2. Thus, where a plan has a limitation year that is not the calendar year, the limitation that applies to the plan's limitation year is the limitation in effect for the calendar year in which the plan's limitation year ends. See Reg. 1.415-5(a)(2).

  2. Under GATT, for years beginning after 1994, the dollar limitation applicable to DC plans is adjusted separately under IRC 415(d), and any increase in the dollar limit which is not a multiple of $5,000 is rounded to the next lowest multiple of $5,000, but not below the amount in effect for years beginning in 1994. (Under EGTRRA, effective for years beginning after December 31, 2001, the base period taken into account for purposes of adjustments to the DC dollar limitation of IRC 415(c)(1)(A) is the calendar quarter beginning July 1, 2001, and cost-of-living increases in the DC dollar limitation under IRC 415(d) which are not a multiple of $1,000 are rounded to the next lowest multiple of $1,000.)

    Example 4: Employer A has a plan year and a limitation year of July 1 to June 30. For the limitation year 7/1/97 to 6/30/98, the dollar limitation that applies for the IRC 415(c) dollar limitation on annual additions is the dollar limitation effective on 1/1/98.

4.72.7.4.1  (06-14-2002)
IRC 415(c) Annual Dollar Limitations

ERISA Effective

1/1/76
$25,000, adjust for COLAs
$26,825
  1/1/77 $28,175
  1/1/78 $30,050
  1/1/79 $32,700
  1/1/80 $36,875
  1/1/81 $41,500
  1/1/82 $45,475
TEFRA 1/1/83 $30,000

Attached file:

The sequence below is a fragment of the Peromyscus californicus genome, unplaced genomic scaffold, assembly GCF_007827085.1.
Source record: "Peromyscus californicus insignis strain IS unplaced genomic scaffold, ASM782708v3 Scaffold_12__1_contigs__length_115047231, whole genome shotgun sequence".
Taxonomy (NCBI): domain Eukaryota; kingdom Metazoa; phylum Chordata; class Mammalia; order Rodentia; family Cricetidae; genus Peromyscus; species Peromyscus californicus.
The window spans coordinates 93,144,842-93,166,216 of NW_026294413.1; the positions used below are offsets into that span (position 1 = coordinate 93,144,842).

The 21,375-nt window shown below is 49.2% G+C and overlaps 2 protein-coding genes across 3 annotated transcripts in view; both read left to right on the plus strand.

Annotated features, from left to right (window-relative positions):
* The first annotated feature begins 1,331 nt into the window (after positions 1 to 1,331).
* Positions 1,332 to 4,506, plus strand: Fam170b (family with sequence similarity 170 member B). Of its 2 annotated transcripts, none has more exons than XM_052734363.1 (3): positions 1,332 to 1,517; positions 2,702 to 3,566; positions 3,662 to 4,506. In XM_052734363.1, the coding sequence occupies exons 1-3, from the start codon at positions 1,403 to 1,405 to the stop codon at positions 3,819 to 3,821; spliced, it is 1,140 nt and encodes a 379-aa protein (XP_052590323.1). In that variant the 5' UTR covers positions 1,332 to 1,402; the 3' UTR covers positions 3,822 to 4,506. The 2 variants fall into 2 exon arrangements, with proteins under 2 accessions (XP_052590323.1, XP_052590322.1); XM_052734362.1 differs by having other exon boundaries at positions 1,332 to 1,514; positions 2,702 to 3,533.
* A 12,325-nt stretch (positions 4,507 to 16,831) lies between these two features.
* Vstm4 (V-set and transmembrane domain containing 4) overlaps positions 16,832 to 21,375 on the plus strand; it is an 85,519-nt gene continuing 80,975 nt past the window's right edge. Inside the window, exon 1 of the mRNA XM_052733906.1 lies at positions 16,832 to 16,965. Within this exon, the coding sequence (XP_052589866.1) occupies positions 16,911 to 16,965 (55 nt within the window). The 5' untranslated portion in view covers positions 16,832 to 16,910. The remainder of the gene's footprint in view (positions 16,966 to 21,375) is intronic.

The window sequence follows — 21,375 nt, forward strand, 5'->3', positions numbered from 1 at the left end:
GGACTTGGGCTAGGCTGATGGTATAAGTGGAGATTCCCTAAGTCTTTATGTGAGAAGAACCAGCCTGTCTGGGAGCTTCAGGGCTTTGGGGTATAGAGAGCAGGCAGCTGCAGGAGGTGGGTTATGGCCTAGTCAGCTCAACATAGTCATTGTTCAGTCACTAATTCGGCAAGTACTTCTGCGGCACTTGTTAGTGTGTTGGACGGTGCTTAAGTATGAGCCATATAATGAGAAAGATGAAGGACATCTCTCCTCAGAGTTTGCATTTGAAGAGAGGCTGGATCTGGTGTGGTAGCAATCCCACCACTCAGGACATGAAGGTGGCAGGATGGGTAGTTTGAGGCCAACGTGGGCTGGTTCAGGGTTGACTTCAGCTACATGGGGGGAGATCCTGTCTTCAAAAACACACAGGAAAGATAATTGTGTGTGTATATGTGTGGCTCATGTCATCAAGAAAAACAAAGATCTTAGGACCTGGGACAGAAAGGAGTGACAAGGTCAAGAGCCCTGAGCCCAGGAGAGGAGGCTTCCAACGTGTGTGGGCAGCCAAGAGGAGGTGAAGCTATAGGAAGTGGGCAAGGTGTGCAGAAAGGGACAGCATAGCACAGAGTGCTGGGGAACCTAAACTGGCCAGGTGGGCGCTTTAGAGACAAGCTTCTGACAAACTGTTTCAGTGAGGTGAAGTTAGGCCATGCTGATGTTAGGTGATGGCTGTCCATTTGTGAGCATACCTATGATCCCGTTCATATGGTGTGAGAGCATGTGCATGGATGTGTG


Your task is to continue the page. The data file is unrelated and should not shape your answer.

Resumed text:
Effective 1984 -2000 $30,000
Effective 1/1/2001 $35,000
TEFRA reduction effective for Plans in existence on 7/1/82; Plans not in existence on 7/1/82, reduction applies to years ending after 7/1/82)
1983, 1984, 1985 COLA freeze imposed by TEFRA; 1986, 1987 freeze on COLAs extended by TRA '84;
TRA '86 amended DC dollar limitation to greater of $30,000 or one-fourth of the DB dollar limitation of IRC 415(b)(1)(A), generally effective for years beginning after 12/31/86. [DB dollar limitation has to go above $120,000 for DC dollar limitation to increase.]
For limitation years beginning after 1994, GATT eliminated the reference to the DB dollar limitation and provided that the DC dollar limitation would be adjusted separately, and any increase which is not a multiple of $5,000 is rounded to the next lowest multiple of $5,000, but not less than DC dollar limitation in effect for years beginning in 1994.
(For limitation years beginning after 2001, EGTRRA provided that the DC dollar limitation is $40,000, adjusted each year under IRC 415(d)(1)(C), and any increase under IRC 415(d)(1)(C) which is not a multiple of $1,000 is rounded to the next lowest multiple of $1,000.)

4.72.7.5  (06-14-2002)
Compensation Limitation

  1. If 25% of a participant's compensation for a limitation year is less than the DC dollar limitation for that limitation year, then annual additions allocated to a participant's account for the limitation year cannot exceed such 25% of compensation (DC compensation limitation). (EGTRRA provides that, for limitation years beginning after December 31, 2001, the DC compensation limitation is 100% of compensation.)

  2. Compensation is defined in Reg. 1.415-2(d), as amended by regulations published in the Federal Register on 9/19/91, and corrected by the Federal Register on 3/31/92.

    1. The definition of compensation within the meaning of IRC 415(c)(3) was amended in conjunction with the final nondiscrimination regulations.

    2. The nondiscrimination regulations define plan year compensation as IRC 414(s) compensation, and IRC 414(s) references compensation as defined under IRC 415(c)(3) in defining compensation for IRC 414(s) purposes.